If you’re looking for a different and authentic Paris pub experience, join this tour to get your money’s worth. The tour will include 4 free shots, entry to clubs and further discounted drinks. Be ready to meet other friendly travelers as you stop at pubs such as On the Road Pub, Edward and sons, Bistro Cockney, Café OZ and O’Sulivan’s.
What to See in Paris – Day 4
Pont de l’Archeveche
The fourth day in Paris was reserved for many activities, including several bridges on the checklist. After spending the morning (again!) in front of the Eiffel Tower with a ‘noissette’ followed by a nice French ice-cream, I walked along the coast of river Seine crossing many bridges from side to side. I must admit, I was in a quest for the famous “Love Lock” (Pont de l’Archeveche) where happy couples lock their padlocks to a bridge.
Pont de Alexander
After successfully binding a lock with my sweetheart, we carried along the coast to see another bridge, different and bigger than any other! It was the Pont de Alexander, one of the most remarkable bridges in Europe. Filled with statues made from very elegant material, this bridge gave the image of class and royalty.
While walking and taking pictures, I noticed a beautiful wedding! It was the perfect location for this event and certainly something to consider for those dreaming about the ultimate marriage.
Gothic Notre Dame
Continuing our journey, I decided to briefly stop by the Gothic Notre Dame – one of the oldest cathedrals in the world. Built in 1163, It was all about the history in Europe – ancient buildings, streets, monuments.
From here, I moved onto one of the most remarkable gardens in the world, the Luxembourg Garden (Jardin du Luxembourg), which was located near the Notre Dame and not too far from the Eiffel Tower. The good thing with the famous tower was that you can see it from anywhere and it helped me with directions.
The Luxembourg Garden created a fascinating, colorful and calming mood. Tasting one of the French pastry masterpieces, the Parisian ‘macarons’, added to the whole experience. If you’ve had macaroons before, believe me, they will never taste as good as the one’s bought from a Parisian pastry shop.
|Small-Group Luxembourg Gardens Walking Tour in Paris
Join this 2 hour walking tour and learn about the history of Luxembourg Gardens. A professional guide will share the details of how the 23 hectare garden helped shape Paris today.
While buying the set of 10 colors, I couldn’t resist the nice smell of pastry and the great design of the shop. One minor fallback was that there were no tables inside to drink a ‘noissette’ and eat your macarons in peace.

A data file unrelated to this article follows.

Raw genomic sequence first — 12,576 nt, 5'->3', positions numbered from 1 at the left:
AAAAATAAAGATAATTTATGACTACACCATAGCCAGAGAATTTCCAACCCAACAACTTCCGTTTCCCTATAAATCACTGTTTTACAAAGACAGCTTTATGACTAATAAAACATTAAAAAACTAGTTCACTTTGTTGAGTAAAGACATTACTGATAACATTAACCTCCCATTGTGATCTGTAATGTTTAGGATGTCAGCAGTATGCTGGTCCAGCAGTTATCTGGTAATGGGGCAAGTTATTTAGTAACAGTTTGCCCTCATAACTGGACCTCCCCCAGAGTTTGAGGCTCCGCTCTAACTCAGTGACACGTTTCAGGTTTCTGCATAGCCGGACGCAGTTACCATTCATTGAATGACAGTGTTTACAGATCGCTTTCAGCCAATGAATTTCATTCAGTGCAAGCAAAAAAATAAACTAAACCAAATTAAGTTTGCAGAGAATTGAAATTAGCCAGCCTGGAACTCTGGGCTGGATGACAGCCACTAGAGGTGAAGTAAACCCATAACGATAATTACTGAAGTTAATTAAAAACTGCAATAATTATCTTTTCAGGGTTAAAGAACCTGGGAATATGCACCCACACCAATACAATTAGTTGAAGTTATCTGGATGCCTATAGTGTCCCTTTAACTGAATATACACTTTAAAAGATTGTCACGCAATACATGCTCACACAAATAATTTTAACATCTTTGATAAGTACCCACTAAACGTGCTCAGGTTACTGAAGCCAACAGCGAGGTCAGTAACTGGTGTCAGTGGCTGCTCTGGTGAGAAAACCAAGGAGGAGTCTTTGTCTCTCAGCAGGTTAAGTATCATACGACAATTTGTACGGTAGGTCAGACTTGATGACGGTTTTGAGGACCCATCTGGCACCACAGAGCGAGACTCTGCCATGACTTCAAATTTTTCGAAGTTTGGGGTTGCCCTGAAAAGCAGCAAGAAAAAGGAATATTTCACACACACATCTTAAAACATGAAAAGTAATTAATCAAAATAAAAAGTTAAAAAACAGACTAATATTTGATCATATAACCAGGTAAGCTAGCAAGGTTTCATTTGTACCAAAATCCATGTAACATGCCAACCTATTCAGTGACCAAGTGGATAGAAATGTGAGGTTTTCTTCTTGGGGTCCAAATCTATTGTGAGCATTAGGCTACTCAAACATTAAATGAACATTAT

Day 4 was surely a busy day. Exhausted from all the walking, I headed back to my apartment.
What to See in Paris – Day 5
Louvre Museum and Louvre Pyramid
This was my last day in Paris. However, my flight was in the evening, so I had the chance to to visit the Louvre museum.
I’ve always wanted to see the Mona Lisa painting. Possibly overrated, it is still an astonishing piece of art once experienced in front of you. The Louvre museum gave a great touch of the traditional art, and for the film lovers, it was a reminder of the famous “Angels and Demons” book and movie inspired by the art itself.
The Louvre Museum was well connected with the metro. Having its own station, the metro drops you off just below the famous pyramid, making you see it from below. Surrounded by luxurious shops such as Prada, Louis Vuitton and many more – the station is unlike any other – a blend of modern luxury and traditional French architecture.
Once I arrive at Louvre, the feeling while walking upstairs and magnificent view of surrounding architecture was glorious. Taking a selfie with the Louvre Pyramid was a must for me, resembling the true image of Paris at its best. Surrounded by fountains and a big crowd of tourists, Louvre was surely one of my favorite places in Paris. I deliberately saved the best attraction till my last day in the city
The trip inside the museum was a complete journey. Apart from the famous Mona Lisa painting, there was so much to see from the renaissance and other periods of growth of the French culture. Inspired by the greatness of the artists in that time, I marked Louvre as one of the most enjoyable places I’ve ever been to and decided to visit it again.
Paris was a perfect paradise. I travelled to many cities during the year, seen plenty of attractions and experienced different cultures, but Paris was definitely one of the most organized cities I’ve ever been to.
A minor drawback that Paris had was the pollution, traffic and tourists. For a city so popular though, this issue was expected. Even the native Parisians were used to tourists and never hesitate to help tourists finding their perfect spot. This was a positive aspect of the citizens in Paris. Most locals took price in their culture and seemed to do their best to help me with my questions.
Ending my trip with a dozen souvenirs including an “I love Paris” t-shirt, I couldn’t be more happy. I said to myself – if I have to visit a city I already visited again – then Paris was first on the list. Even though I had a busy itinerary schedule, I still felt like more time was needed to experience Paris. Maybe the secret paths, streets and parks could be left to me for another trip. Another week spent in the City of Lights, City of Love and City of History – the wonderful Paris.